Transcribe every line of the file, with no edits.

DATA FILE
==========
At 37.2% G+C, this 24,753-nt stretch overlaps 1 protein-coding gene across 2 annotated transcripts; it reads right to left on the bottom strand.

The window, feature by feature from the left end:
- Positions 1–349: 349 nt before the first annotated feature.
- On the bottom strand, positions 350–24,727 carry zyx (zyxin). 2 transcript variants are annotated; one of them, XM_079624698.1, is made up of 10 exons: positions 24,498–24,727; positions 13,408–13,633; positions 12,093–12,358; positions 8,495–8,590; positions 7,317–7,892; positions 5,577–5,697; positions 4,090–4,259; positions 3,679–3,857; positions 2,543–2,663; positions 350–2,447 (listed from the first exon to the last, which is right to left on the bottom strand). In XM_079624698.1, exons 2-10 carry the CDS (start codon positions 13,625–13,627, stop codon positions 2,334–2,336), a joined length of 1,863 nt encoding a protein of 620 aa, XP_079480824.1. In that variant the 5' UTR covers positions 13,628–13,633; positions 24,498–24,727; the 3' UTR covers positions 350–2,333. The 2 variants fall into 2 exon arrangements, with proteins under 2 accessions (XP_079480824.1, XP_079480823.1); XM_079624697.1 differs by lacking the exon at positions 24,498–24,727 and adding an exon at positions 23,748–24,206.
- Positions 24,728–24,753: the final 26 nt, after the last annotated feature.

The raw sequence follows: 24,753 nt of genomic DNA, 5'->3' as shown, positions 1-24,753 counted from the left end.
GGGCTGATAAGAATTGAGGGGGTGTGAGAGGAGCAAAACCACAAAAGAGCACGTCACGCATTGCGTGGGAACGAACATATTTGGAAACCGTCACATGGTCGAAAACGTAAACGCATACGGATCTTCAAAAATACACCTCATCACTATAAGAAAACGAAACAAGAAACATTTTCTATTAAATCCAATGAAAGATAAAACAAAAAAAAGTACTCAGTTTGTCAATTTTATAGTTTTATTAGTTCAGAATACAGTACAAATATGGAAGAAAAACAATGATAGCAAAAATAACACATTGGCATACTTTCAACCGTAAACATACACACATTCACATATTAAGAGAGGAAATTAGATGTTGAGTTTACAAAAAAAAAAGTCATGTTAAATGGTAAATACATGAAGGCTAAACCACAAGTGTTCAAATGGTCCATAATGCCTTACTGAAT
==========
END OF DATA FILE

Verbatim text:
At 37.2% G+C, this 24,753-nt stretch overlaps 1 protein-coding gene across 2 annotated transcripts; it reads right to left on the bottom strand.

The window, feature by feature from the left end:
- Positions 1–349: 349 nt before the first annotated feature.
- On the bottom strand, positions 350–24,727 carry zyx (zyxin). 2 transcript variants are annotated; one of them, XM_079624698.1, is made up of 10 exons: positions 24,498–24,727; positions 13,408–13,633; positions 12,093–12,358; positions 8,495–8,590; positions 7,317–7,892; positions 5,577–5,697; positions 4,090–4,259; positions 3,679–3,857; positions 2,543–2,663; positions 350–2,447 (listed from the first exon to the last, which is right to left on the bottom strand). In XM_079624698.1, exons 2-10 carry the CDS (start codon positions 13,625–13,627, stop codon positions 2,334–2,336), a joined length of 1,863 nt encoding a protein of 620 aa, XP_079480824.1. In that variant the 5' UTR covers positions 13,628–13,633; positions 24,498–24,727; the 3' UTR covers positions 350–2,333. The 2 variants fall into 2 exon arrangements, with proteins under 2 accessions (XP_079480824.1, XP_079480823.1); XM_079624697.1 differs by lacking the exon at positions 24,498–24,727 and adding an exon at positions 23,748–24,206.
- Positions 24,728–24,753: the final 26 nt, after the last annotated feature.

The raw sequence follows: 24,753 nt of genomic DNA, 5'->3' as shown, positions 1-24,753 counted from the left end.
GGGCTGATAAGAATTGAGGGGGTGTGAGAGGAGCAAAACCACAAAAGAGCACGTCACGCATTGCGTGGGAACGAACATATTTGGAAACCGTCACATGGTCGAAAACGTAAACGCATACGGATCTTCAAAAATACACCTCATCACTATAAGAAAACGAAACAAGAAACATTTTCTATTAAATCCAATGAAAGATAAAACAAAAAAAAGTACTCAGTTTGTCAATTTTATAGTTTTATTAGTTCAGAATACAGTACAAATATGGAAGAAAAACAATGATAGCAAAAATAACACATTGGCATACTTTCAACCGTAAACATACACACATTCACATATTAAGAGAGGAAATTAGATGTTGAGTTTACAAAAAAAAAAGTCATGTTAAATGGTAAATACATGAAGGCTAAACCACAAGTGTTCAAATGGTCCATAATGCCTTACTGAAT